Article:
WASHINGTON, April 19, 2012 — Mixed in with today’s media buzz about the NFL draft, hockey suspensions, political wars, and current scandals, is Holocaust Remembrance Day. Is the memory of the Holocaust as strong today as it was 40 or 50 years ago? That is unlikely, but it is a part of history we do well to remember.
Time and History
The death camps of WWII fade into history as time and survivors pass away. Fading happens to all events, and those involved in them. The only history that is vivid to each of us is the history we live or witness, and history accommodates every generation with its own tensions and 9/11 experience.
History reminds us how resourceful, selfish, inventive, repetitive, generous, and fearful humans are. Mankind is amazing and disappointing, compassionate and cruel. We create breathtaking beauty while the natural beauty that supports us is poisoned. As Spock, in the original Star Trek would say, “Fascinating.”
A Holocaust survivor, Elie Wiesel, put the contradiction that man is this way, “Just as despair can come to one only from other human beings, hope, too, can be given to one only by other human beings.”
A Twist of the Heart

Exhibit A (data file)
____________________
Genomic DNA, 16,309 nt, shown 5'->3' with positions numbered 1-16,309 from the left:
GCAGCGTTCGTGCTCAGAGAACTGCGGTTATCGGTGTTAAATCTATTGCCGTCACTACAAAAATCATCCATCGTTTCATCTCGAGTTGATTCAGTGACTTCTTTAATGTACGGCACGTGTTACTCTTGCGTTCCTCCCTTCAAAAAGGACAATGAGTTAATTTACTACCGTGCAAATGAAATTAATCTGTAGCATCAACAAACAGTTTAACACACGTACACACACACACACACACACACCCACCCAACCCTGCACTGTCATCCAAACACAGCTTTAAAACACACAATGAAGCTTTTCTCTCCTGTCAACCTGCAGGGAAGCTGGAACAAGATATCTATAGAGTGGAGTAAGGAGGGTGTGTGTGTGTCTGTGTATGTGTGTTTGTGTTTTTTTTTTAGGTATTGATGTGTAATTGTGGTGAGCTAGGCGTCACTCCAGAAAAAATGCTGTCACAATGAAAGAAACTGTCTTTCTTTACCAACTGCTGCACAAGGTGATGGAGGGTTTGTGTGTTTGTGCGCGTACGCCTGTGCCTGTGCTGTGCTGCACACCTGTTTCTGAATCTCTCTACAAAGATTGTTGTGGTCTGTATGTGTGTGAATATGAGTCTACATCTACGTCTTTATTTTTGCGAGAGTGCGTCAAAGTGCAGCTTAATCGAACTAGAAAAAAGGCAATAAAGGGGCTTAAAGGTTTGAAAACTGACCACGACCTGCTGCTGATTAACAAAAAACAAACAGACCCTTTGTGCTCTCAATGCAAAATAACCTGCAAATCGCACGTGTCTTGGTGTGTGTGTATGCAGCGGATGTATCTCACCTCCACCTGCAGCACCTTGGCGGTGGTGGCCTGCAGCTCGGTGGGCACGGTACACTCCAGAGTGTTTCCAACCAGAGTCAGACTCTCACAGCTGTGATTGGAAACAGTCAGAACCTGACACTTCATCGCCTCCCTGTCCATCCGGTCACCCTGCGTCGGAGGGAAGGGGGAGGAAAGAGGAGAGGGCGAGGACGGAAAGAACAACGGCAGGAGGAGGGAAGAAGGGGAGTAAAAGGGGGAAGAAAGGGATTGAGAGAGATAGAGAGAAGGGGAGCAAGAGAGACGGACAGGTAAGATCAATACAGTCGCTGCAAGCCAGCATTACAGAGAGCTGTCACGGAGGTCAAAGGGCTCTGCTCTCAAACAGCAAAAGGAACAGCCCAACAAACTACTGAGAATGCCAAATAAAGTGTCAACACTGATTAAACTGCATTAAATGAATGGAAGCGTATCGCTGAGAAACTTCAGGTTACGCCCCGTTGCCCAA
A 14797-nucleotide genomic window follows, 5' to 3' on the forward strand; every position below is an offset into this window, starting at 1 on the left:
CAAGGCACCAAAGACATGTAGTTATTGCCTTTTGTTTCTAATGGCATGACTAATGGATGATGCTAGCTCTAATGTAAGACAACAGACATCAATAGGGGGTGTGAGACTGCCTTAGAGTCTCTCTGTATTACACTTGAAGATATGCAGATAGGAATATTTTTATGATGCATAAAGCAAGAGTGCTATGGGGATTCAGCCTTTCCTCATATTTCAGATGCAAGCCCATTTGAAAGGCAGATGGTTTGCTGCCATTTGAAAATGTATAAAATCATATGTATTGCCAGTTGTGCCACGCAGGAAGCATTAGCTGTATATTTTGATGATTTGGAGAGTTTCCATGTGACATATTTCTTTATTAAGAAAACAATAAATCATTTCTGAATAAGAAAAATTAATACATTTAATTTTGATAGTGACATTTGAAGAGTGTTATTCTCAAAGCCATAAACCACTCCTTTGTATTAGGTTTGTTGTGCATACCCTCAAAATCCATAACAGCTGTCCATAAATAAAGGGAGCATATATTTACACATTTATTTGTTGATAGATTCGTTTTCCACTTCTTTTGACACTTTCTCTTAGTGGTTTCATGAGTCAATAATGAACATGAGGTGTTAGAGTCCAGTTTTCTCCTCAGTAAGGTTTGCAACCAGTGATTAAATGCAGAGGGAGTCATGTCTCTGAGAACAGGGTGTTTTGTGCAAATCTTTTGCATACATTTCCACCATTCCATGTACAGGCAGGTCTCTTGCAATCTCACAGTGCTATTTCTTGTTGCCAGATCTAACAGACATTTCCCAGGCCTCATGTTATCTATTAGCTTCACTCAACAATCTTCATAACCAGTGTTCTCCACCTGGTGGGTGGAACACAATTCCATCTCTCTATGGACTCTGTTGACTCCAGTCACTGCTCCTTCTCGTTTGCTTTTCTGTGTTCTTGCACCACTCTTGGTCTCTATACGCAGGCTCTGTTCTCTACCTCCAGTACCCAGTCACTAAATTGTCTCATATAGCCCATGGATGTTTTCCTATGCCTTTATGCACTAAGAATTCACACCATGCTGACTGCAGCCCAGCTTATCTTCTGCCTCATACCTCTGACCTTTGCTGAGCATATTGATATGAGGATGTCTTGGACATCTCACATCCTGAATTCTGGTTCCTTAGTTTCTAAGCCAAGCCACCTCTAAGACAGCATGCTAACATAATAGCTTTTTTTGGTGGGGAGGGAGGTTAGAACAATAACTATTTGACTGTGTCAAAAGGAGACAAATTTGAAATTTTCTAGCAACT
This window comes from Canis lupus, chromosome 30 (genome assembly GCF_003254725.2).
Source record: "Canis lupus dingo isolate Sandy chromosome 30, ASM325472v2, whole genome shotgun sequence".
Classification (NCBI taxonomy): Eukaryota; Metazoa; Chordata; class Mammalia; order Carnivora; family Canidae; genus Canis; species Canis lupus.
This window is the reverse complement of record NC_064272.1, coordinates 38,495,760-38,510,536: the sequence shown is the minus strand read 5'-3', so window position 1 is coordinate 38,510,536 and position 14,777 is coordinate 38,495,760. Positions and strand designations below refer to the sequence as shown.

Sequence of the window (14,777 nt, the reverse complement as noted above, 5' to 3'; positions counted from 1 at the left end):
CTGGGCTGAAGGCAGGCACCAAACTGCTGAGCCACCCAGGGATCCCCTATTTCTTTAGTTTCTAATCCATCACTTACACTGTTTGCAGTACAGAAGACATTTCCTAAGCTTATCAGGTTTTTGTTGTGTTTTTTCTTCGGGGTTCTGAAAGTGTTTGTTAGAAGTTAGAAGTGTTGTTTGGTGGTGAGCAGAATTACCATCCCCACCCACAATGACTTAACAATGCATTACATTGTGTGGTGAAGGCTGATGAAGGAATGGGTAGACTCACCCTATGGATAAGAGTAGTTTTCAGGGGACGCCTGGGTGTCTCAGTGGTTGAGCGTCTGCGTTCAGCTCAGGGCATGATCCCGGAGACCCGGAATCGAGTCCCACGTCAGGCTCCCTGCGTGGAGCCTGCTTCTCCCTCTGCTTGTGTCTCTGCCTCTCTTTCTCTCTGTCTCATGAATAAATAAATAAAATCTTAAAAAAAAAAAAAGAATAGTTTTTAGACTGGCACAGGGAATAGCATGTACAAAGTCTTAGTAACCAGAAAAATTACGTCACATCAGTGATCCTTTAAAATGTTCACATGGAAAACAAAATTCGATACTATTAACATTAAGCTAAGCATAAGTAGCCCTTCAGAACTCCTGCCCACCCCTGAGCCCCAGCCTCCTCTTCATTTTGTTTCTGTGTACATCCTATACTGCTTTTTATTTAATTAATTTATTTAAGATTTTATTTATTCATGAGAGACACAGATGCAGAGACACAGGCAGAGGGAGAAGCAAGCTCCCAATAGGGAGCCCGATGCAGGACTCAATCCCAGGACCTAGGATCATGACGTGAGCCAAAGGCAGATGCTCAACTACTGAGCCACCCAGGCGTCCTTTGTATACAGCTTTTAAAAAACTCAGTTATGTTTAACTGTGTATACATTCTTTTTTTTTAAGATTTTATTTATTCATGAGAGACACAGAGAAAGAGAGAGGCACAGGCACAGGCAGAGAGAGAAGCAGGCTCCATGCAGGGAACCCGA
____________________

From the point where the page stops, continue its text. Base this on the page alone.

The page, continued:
None of us really know how we will respond in a difficult situation until we go through it. We all have the capacity to be a bank robber or a sheriff; the coward, or the hero. In any case, our own internal conflicts are what we actually struggle with.
In her diary, Anne Frank wrote, “And finally I twist my heart round again, so that the bad is on the outside and the good is on the inside, and keep on trying to find a way of becoming what I would so like to be, and could be, if there weren’t any other people living in the world.”
Anne’s diary is still read today because she is wise to the inner conflict of interests within people, starting with herself. We can relate to the “bad” being on the outside of her heart because we all have the same nature, the same internal tug of war. We each dress our human nature uniquely and then fall for the illusion of difference.
In Spite of Everything
This article is not going anywhere in particular. It is for remembrance only, although the urge to pontificate is strong. Instead, let Anne speak again about the absurdity and sincerity she found in her life.
“It’s really a wonder that I haven’t dropped all my ideals, because they seem so absurd and impossible to carry out. Yet I keep them, because in spite of everything I still believe that people are really good at heart.”
Holocaust Remembrance Week is April 15 - 22, 2012.
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